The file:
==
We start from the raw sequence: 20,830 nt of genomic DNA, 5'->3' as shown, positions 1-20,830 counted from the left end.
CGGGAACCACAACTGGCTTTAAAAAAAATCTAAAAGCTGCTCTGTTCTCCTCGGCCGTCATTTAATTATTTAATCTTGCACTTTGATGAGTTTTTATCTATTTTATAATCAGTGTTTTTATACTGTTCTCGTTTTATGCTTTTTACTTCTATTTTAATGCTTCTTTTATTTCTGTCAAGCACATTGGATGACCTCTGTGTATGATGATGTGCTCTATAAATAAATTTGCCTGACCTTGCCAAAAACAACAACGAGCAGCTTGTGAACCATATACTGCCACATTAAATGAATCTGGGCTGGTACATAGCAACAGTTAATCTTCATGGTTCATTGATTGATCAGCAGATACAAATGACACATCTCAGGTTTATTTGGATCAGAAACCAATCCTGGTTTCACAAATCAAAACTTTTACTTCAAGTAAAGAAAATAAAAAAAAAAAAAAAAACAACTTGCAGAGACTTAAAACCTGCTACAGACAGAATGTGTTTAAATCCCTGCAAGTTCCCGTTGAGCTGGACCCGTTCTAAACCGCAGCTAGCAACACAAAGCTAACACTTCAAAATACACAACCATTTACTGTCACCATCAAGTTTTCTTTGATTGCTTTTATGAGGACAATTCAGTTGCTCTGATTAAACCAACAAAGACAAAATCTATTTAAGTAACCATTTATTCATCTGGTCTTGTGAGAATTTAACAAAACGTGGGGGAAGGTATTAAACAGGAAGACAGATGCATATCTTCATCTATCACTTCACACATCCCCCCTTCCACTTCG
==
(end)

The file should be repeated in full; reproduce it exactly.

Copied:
We start from the raw sequence: 20,830 nt of genomic DNA, 5'->3' as shown, positions 1-20,830 counted from the left end.
CGGGAACCACAACTGGCTTTAAAAAAAATCTAAAAGCTGCTCTGTTCTCCTCGGCCGTCATTTAATTATTTAATCTTGCACTTTGATGAGTTTTTATCTATTTTATAATCAGTGTTTTTATACTGTTCTCGTTTTATGCTTTTTACTTCTATTTTAATGCTTCTTTTATTTCTGTCAAGCACATTGGATGACCTCTGTGTATGATGATGTGCTCTATAAATAAATTTGCCTGACCTTGCCAAAAACAACAACGAGCAGCTTGTGAACCATATACTGCCACATTAAATGAATCTGGGCTGGTACATAGCAACAGTTAATCTTCATGGTTCATTGATTGATCAGCAGATACAAATGACACATCTCAGGTTTATTTGGATCAGAAACCAATCCTGGTTTCACAAATCAAAACTTTTACTTCAAGTAAAGAAAATAAAAAAAAAAAAAAAAACAACTTGCAGAGACTTAAAACCTGCTACAGACAGAATGTGTTTAAATCCCTGCAAGTTCCCGTTGAGCTGGACCCGTTCTAAACCGCAGCTAGCAACACAAAGCTAACACTTCAAAATACACAACCATTTACTGTCACCATCAAGTTTTCTTTGATTGCTTTTATGAGGACAATTCAGTTGCTCTGATTAAACCAACAAAGACAAAATCTATTTAAGTAACCATTTATTCATCTGGTCTTGTGAGAATTTAACAAAACGTGGGGGAAGGTATTAAACAGGAAGACAGATGCATATCTTCATCTATCACTTCACACATCCCCCCTTCCACTTCG